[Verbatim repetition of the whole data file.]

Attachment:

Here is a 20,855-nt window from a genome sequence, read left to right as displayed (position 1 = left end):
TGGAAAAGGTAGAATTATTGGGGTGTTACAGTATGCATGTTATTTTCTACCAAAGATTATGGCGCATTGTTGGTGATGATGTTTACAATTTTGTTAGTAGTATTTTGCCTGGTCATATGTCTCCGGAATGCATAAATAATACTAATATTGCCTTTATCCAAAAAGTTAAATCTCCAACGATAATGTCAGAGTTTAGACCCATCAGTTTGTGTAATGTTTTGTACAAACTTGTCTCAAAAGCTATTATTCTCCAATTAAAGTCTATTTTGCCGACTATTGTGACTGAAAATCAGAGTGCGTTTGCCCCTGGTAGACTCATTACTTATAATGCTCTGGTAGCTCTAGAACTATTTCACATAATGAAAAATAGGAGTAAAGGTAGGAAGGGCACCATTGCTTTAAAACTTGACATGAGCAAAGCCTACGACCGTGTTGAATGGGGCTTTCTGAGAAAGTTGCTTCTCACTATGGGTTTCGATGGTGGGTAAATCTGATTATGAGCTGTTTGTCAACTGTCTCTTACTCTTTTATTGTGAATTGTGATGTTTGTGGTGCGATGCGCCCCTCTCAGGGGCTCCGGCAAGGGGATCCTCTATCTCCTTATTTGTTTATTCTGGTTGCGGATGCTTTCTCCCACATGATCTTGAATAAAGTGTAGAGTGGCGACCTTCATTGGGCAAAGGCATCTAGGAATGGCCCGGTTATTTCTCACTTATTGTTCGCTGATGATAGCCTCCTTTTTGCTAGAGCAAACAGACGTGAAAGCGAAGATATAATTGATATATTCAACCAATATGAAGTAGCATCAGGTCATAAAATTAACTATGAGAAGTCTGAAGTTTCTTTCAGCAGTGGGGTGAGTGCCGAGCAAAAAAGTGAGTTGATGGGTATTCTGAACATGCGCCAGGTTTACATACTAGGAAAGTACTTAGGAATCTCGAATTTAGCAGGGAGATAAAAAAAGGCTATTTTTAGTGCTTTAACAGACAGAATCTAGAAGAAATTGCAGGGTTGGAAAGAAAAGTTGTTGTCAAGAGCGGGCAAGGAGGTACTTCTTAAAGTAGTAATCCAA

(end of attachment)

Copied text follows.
Here is a 20,855-nt window from a genome sequence, read left to right as displayed (position 1 = left end):
TGGAAAAGGTAGAATTATTGGGGTGTTACAGTATGCATGTTATTTTCTACCAAAGATTATGGCGCATTGTTGGTGATGATGTTTACAATTTTGTTAGTAGTATTTTGCCTGGTCATATGTCTCCGGAATGCATAAATAATACTAATATTGCCTTTATCCAAAAAGTTAAATCTCCAACGATAATGTCAGAGTTTAGACCCATCAGTTTGTGTAATGTTTTGTACAAACTTGTCTCAAAAGCTATTATTCTCCAATTAAAGTCTATTTTGCCGACTATTGTGACTGAAAATCAGAGTGCGTTTGCCCCTGGTAGACTCATTACTTATAATGCTCTGGTAGCTCTAGAACTATTTCACATAATGAAAAATAGGAGTAAAGGTAGGAAGGGCACCATTGCTTTAAAACTTGACATGAGCAAAGCCTACGACCGTGTTGAATGGGGCTTTCTGAGAAAGTTGCTTCTCACTATGGGTTTCGATGGTGGGTAAATCTGATTATGAGCTGTTTGTCAACTGTCTCTTACTCTTTTATTGTGAATTGTGATGTTTGTGGTGCGATGCGCCCCTCTCAGGGGCTCCGGCAAGGGGATCCTCTATCTCCTTATTTGTTTATTCTGGTTGCGGATGCTTTCTCCCACATGATCTTGAATAAAGTGTAGAGTGGCGACCTTCATTGGGCAAAGGCATCTAGGAATGGCCCGGTTATTTCTCACTTATTGTTCGCTGATGATAGCCTCCTTTTTGCTAGAGCAAACAGACGTGAAAGCGAAGATATAATTGATATATTCAACCAATATGAAGTAGCATCAGGTCATAAAATTAACTATGAGAAGTCTGAAGTTTCTTTCAGCAGTGGGGTGAGTGCCGAGCAAAAAAGTGAGTTGATGGGTATTCTGAACATGCGCCAGGTTTACATACTAGGAAAGTACTTAGGAATCTCGAATTTAGCAGGGAGATAAAAAAAGGCTATTTTTAGTGCTTTAACAGACAGAATCTAGAAGAAATTGCAGGGTTGGAAAGAAAAGTTGTTGTCAAGAGCGGGCAAGGAGGTACTTCTTAAAGTAGTAATCCAA